Guitar Hero: Smash Hits

Rock, Rinse, Repeat

Guitar Hero Smash Hits makes playing the same thing seem new again... partly because it is.
Author: Sam Bishop
Published: June 28, 2009
God dammit, Activision, you're making me hate myself for liking your games. Perhaps if there weren't five friggin' Guitar Hero games hitting this year, I wouldn't feel like I was getting fleeced so effing much. The worst part by far, though, is that I know what they're doing to this franchise and I still like the result. Guitar Hero: Smash Hits is taking 48 old songs from Guitar Hero, Guitar Hero II, Guitar Hero Encore: Rocks the 80s and Guitar Hero III: Legends of Rock (plus some Guitar Hero: Aerosmith for good measure), redoes almost all of 'em as master tracks (the other two are live versions) rather than covers and adds the full band experience.

Yes, you're effectively re-buying songs from all the Guitar Hero games you already bought (and probably still have), but this best-of collection is sort of a re-mastered version of 'em all with extra features. The change is more significant than it seems on paper. Instead of the slightly choppy, overly-crowded interface of Guitar Hero World Tour, you're getting Guitar Hero: Metallica's upgraded, smoother, spaced-out, more detailed engine. Oh, and double-bass and the accompanying Expert+ difficulty on drums, can't forget that.

So in a way this isn't exactly like taking all the old songs and copying/pasting them in. For guys like me that really only play music games on the drums now (though obviously for this I gave everything a shot, got some slap bass on, did the slide bits with the touch sensor and so on, but my love is the skins, sorry guitar/vocals), it actually completely overhauled the experience. Were it just guitars with better recordings and some new note charts that will no doubt have the ultra-hardcore all in a tizzy for messing with Harmonix's perfection (which, admittedly, it is to an extent), but there is a significant amount of work that was put into things.

Is it worth a whopping $60? Well, that really comes down to whether or not you want to hear the actual Ozzy singing "Bark at the Moon" or Sting belting out "Message in a Bottle" -- for me one of the biggest factors in learning to appreciate playing through this stuff all over again. There's a bit of an issue in how Beenox (or Neversoft, I'm not sure who did the mixing) actually cobbled together the different instrument and vocal tracks. On some of the songs (Incubus' "Stellar", for instance), the vocals are pushed way to the back of the pile. It doesn't feel like the instruments are properly split among the surround channels and as a result, these don't actually sound like the original recordings, even if they are. I could understand some tracks being bumped up in the aural priority list because you're playing that part of the song, but it doesn't always follow that logic, and that's a bit of a shame.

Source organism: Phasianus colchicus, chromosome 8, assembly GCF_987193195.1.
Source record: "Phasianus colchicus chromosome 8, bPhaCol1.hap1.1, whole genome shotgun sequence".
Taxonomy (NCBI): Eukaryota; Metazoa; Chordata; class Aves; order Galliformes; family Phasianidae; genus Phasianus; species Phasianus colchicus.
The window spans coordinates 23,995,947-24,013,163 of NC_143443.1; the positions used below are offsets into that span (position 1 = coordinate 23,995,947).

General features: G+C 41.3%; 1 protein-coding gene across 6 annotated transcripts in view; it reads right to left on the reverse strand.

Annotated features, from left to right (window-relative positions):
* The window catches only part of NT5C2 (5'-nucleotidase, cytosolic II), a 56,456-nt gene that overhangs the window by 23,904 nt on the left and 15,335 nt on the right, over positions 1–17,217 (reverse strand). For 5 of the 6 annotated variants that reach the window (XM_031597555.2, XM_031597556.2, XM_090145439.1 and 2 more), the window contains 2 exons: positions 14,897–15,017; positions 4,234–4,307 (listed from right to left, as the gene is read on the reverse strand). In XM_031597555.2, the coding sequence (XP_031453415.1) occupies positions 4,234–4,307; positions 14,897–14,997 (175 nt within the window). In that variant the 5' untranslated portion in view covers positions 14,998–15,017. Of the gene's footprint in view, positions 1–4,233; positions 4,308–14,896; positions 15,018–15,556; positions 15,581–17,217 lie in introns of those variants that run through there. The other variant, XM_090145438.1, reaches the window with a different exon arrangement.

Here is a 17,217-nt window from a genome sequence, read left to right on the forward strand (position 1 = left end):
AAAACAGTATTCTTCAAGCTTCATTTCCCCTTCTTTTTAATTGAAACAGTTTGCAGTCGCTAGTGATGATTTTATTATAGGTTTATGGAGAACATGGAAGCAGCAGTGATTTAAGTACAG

There's also the issue of how the World Tour stuff messes with the original bits. I'm not talking about the notes themselves (though some of those definitely messed with what was previously a perfect kind of difficulty on the old songs), I just mean the inclusion of things like the slide and tap. It does shift the difficulty around a little, and if you aren't like me and don't have to finish all the songs on the drums (which are usually fairly well designed, but lack the perfect synch and logical progression of the Metallica tracks, though that might just come down to how Lars does fills and rhythms), you might see it as Activision messing with something that wasn't broken. An option to do the "original" versions would let people rock "Through the Fire and Flames" or "Cowboys From Hell" as they first appeared and where muscle memory still worked. I'm not saying they shouldn't have tried to do something new, but why not have both for the purists?